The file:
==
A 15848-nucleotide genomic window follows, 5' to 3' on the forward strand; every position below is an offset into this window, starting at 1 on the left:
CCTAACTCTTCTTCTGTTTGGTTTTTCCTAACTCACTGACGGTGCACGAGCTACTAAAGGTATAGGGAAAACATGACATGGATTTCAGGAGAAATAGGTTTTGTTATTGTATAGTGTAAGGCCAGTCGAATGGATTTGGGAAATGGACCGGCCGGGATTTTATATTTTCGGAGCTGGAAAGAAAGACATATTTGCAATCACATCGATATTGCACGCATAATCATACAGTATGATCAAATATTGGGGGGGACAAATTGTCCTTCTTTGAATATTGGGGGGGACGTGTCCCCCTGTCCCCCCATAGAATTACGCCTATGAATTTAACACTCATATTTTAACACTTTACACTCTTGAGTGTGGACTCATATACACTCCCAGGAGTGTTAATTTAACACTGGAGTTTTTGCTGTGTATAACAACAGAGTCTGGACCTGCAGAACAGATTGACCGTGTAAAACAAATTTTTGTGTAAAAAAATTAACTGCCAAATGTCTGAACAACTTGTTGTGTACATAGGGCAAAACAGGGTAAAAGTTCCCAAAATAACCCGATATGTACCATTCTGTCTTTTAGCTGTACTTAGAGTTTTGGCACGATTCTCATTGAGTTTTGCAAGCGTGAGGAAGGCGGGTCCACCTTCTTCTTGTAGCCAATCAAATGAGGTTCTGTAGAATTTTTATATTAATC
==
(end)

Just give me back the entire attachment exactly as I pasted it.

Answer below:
A 15848-nucleotide genomic window follows, 5' to 3' on the forward strand; every position below is an offset into this window, starting at 1 on the left:
CCTAACTCTTCTTCTGTTTGGTTTTTCCTAACTCACTGACGGTGCACGAGCTACTAAAGGTATAGGGAAAACATGACATGGATTTCAGGAGAAATAGGTTTTGTTATTGTATAGTGTAAGGCCAGTCGAATGGATTTGGGAAATGGACCGGCCGGGATTTTATATTTTCGGAGCTGGAAAGAAAGACATATTTGCAATCACATCGATATTGCACGCATAATCATACAGTATGATCAAATATTGGGGGGGACAAATTGTCCTTCTTTGAATATTGGGGGGGACGTGTCCCCCTGTCCCCCCATAGAATTACGCCTATGAATTTAACACTCATATTTTAACACTTTACACTCTTGAGTGTGGACTCATATACACTCCCAGGAGTGTTAATTTAACACTGGAGTTTTTGCTGTGTATAACAACAGAGTCTGGACCTGCAGAACAGATTGACCGTGTAAAACAAATTTTTGTGTAAAAAAATTAACTGCCAAATGTCTGAACAACTTGTTGTGTACATAGGGCAAAACAGGGTAAAAGTTCCCAAAATAACCCGATATGTACCATTCTGTCTTTTAGCTGTACTTAGAGTTTTGGCACGATTCTCATTGAGTTTTGCAAGCGTGAGGAAGGCGGGTCCACCTTCTTCTTGTAGCCAATCAAATGAGGTTCTGTAGAATTTTTATATTAATC